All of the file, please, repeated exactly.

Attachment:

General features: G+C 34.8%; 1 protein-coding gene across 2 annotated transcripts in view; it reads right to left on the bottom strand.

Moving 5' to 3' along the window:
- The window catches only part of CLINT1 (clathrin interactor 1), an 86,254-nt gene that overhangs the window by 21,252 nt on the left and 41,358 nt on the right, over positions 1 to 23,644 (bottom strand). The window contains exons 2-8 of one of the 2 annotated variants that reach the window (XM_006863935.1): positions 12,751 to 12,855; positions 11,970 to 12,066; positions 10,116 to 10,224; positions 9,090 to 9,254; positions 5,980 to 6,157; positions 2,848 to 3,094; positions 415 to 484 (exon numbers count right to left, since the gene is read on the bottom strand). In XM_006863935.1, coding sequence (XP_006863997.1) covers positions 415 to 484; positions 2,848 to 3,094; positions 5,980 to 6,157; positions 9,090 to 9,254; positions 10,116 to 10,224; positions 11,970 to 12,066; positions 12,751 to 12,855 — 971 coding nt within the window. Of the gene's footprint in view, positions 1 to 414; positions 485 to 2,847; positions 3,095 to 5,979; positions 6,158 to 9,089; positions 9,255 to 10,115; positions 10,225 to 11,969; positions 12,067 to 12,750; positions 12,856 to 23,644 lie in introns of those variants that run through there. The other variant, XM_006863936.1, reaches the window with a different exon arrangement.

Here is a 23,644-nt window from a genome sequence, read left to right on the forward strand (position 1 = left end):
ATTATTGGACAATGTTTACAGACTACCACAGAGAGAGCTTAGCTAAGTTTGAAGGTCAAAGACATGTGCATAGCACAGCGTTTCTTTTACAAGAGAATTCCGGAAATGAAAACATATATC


General features: G+C 34.8%; 1 protein-coding gene across 2 annotated transcripts in view; it reads right to left on the bottom strand.

Moving 5' to 3' along the window:
- The window catches only part of CLINT1 (clathrin interactor 1), an 86,254-nt gene that overhangs the window by 21,252 nt on the left and 41,358 nt on the right, over positions 1 to 23,644 (bottom strand). The window contains exons 2-8 of one of the 2 annotated variants that reach the window (XM_006863935.1): positions 12,751 to 12,855; positions 11,970 to 12,066; positions 10,116 to 10,224; positions 9,090 to 9,254; positions 5,980 to 6,157; positions 2,848 to 3,094; positions 415 to 484 (exon numbers count right to left, since the gene is read on the bottom strand). In XM_006863935.1, coding sequence (XP_006863997.1) covers positions 415 to 484; positions 2,848 to 3,094; positions 5,980 to 6,157; positions 9,090 to 9,254; positions 10,116 to 10,224; positions 11,970 to 12,066; positions 12,751 to 12,855 — 971 coding nt within the window. Of the gene's footprint in view, positions 1 to 414; positions 485 to 2,847; positions 3,095 to 5,979; positions 6,158 to 9,089; positions 9,255 to 10,115; positions 10,225 to 11,969; positions 12,067 to 12,750; positions 12,856 to 23,644 lie in introns of those variants that run through there. The other variant, XM_006863936.1, reaches the window with a different exon arrangement.

Here is a 23,644-nt window from a genome sequence, read left to right on the forward strand (position 1 = left end):
ATTATTGGACAATGTTTACAGACTACCACAGAGAGAGCTTAGCTAAGTTTGAAGGTCAAAGACATGTGCATAGCACAGCGTTTCTTTTACAAGAGAATTCCGGAAATGAAAACATATATC